I am feeling a bit impatient about tulips–how much longer…? It should be enough that there are vincus, cherry blossoms, daffodils, hyacinths, azaleas, rhoddies, camellias, magnolias, daphne, pansies and several more showing off their colorful designs. I even saw my first wild trilliums over the weekend, a small but distinctive joy I get every Pacific Northwest spring. But it’s tulips I start thinking of…perhaps because my mother told me as a child that tulips bloom in April, the month I was born–so it must be my flower.
Or maybe it’s because my sister, Marinell, liked them and I miss her–she died around my birthday a few years ago. Plus, a happy memory is how much we enjoyed a three-sisters trip to a tulip festival in Washington in 2013. From my oldest sister’s home in Issaquah, WA., it was an easy drive and we made a day outing of it. It was one of the last Sisters’ Trips that Allanya, Marinell, and I took. So, it is only natural that I think of her and spring rambles with pleasure.
I hold tulips in high regard. I appreciate their ubiquitousness, their commonness; they have few frills, less fragrance. Sturdy, with three petals and three sepals to make it seem as if six petals, the tulip is a brightly hued, rather humble bloom that nonetheless looks pleased with its elegant simplicity. They seem easy to grow. Tulips traditionally symbolize love and spring’s arrival–entirely apt, in my opinion. Apparently in the 1600s they were considered extremely valuable and cost a fortune. Another factoid: there are almost 150 various species, and over 3000 naturally derived and cultivated varieties in the world. And they are related to a flower I do consider more fancy while also attractive (but often smellier)–the lily.
But enough talk. Here are photos from our trip in 2013, a cloudy day that was bursting with color and smiles. This might hold me until they show themselves in my neighborhood!
What a good adventure! We had a fine outing with two grandchildren and a daughter over the weekend. I am unable to share much of the delightful nearly 2 yo twins (I wish I could as their antics are camera-worthy, I have to say), but there is a glimpse as they explore. Children are so strongly responsive to nature and its myriad of wonders. One granddaughter followed, with nose right to a rectangular info plaque, the trek of an extremely tiny bug as it crawled across it. She kept up scrutiny of it from front side, around the edge and to the back. When it flew off, she was so surprised–then a bit annoyed! But there was much more to check out; off we went. The nature park is in nearby Tualatin, an easy meander with many different trails. It was great fun for over an hour though grey and chilly as it is so often in March. We did see lots more leaves unfurling, and flowers popping out a bit. After they left with their mother, Marc and I continued deeper into woodlands and wetlands for another hour or more.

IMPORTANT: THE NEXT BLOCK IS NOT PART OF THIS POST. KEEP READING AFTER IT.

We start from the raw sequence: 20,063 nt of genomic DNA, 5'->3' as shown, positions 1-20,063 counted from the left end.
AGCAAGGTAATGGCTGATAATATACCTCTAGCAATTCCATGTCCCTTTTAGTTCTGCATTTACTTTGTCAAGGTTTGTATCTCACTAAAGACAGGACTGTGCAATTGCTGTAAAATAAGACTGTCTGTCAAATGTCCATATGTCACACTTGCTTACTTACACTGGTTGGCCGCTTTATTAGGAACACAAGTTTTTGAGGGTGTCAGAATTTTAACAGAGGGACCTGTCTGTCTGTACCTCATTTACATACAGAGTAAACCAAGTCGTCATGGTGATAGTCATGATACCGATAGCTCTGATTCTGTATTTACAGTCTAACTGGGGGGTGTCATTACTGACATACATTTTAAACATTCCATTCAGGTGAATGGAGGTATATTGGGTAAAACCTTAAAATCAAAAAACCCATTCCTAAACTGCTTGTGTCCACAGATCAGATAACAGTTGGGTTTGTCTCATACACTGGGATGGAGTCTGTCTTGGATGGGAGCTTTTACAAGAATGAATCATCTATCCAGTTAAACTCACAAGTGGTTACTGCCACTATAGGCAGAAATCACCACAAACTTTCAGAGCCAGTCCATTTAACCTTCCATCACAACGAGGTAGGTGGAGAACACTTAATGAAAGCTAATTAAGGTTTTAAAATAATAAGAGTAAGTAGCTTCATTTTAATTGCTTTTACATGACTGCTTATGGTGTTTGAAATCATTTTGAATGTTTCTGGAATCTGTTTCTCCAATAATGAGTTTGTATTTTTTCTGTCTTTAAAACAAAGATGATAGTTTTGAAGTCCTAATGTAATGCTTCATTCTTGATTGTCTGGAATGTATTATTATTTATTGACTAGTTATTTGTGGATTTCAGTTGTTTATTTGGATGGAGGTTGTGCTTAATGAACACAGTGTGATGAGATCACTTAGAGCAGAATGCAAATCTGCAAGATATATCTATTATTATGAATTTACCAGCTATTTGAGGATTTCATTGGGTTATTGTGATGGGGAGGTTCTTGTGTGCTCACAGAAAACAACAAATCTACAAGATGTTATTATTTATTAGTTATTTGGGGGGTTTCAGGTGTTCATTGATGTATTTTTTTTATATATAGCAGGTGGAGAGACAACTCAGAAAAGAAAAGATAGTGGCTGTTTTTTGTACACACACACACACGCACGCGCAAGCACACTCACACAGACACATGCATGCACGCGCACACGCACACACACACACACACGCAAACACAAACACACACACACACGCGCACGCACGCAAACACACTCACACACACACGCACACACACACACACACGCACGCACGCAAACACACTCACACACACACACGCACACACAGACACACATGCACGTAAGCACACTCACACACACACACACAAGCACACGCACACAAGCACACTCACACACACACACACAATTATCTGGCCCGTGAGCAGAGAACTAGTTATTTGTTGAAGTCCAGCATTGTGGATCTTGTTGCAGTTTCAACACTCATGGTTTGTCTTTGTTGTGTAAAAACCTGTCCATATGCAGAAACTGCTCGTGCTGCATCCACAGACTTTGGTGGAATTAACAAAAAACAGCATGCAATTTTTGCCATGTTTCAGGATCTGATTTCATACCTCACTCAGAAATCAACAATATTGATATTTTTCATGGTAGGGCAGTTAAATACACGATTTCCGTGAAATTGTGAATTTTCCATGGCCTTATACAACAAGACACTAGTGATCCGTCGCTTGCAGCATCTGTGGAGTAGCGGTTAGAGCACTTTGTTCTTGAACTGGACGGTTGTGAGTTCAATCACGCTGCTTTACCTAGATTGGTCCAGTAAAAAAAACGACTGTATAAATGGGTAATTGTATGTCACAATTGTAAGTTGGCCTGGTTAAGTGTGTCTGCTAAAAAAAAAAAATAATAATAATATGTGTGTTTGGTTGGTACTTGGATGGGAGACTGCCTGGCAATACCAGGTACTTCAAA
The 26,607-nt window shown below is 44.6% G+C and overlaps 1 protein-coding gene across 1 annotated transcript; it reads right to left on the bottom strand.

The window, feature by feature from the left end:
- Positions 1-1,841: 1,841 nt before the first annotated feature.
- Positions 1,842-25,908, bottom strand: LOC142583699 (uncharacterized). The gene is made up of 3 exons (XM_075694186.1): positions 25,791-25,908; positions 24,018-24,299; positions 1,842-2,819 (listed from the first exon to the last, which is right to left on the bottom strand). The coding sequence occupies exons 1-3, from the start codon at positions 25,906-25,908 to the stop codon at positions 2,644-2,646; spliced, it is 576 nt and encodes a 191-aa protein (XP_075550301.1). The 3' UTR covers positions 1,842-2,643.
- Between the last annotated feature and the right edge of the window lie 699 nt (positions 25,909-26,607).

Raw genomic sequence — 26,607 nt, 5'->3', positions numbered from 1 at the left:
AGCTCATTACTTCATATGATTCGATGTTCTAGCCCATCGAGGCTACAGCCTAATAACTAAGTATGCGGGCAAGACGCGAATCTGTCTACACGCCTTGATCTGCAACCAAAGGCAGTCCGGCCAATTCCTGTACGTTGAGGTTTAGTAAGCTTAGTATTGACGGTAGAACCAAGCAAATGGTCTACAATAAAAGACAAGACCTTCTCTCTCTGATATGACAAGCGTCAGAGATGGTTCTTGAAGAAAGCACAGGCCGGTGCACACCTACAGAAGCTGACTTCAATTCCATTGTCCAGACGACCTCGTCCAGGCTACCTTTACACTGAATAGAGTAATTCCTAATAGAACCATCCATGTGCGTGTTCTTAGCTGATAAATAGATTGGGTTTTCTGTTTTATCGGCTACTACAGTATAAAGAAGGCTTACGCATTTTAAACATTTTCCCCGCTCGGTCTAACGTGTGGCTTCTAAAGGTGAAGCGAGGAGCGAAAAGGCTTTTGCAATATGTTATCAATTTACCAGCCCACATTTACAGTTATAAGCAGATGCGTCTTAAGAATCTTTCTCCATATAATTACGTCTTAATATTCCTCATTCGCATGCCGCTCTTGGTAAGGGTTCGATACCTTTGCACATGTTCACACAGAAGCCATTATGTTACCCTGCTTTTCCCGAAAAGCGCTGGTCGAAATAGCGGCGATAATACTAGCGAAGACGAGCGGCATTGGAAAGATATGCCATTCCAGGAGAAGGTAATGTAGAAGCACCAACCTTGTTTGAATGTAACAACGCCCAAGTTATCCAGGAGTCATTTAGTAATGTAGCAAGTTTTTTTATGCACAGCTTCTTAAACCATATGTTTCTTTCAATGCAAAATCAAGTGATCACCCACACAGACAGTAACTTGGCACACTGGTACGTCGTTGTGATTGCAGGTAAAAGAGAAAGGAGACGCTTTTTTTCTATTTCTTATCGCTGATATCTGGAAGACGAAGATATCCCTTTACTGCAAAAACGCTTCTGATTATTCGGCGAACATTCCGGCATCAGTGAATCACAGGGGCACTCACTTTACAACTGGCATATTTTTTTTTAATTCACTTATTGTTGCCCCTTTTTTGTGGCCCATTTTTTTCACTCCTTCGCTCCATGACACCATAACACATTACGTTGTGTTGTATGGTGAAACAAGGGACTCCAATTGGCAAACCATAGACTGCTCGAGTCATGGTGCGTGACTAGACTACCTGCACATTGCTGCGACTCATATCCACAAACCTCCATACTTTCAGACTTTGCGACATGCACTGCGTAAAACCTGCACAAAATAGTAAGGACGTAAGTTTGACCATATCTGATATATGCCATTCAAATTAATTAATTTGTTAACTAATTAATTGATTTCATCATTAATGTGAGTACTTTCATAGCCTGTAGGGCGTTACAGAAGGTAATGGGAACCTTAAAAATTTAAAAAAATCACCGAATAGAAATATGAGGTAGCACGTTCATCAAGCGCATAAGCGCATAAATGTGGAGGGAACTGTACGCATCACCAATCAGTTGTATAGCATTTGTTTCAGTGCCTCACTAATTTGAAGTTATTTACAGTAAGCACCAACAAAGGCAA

It’s been awhile since I took you along portions of the Willamette River– as well as the smaller Tualatin River, which flows east into the Willamette. I’ve trekked many a riverside mile the last year and more–but in early spring it gets a bit more interesting. It always gives me a lift to see spring flowers poking up from the ground, the unfurling tree leaves and buds on bushes. Here in Oregon we have had the usual cold rains and then a terrible ice storm–it has also been an often glum winter, as it has been for us all to one degree or another. I’ve lately heard many more birds, and think they sing out differently. Today there was a “varied thrush”, it’s clear and seemingly random notes startling and lovely. Many hummingbirds are out and eagles and hawks. And a noisy bee buzzed right over the top of my head, despite the temp lowering awhile to upper forties today. (We had a mix of rain and sleet on the way home for a few moments.)
Well, spring arrives in fits and starts– for human and all others.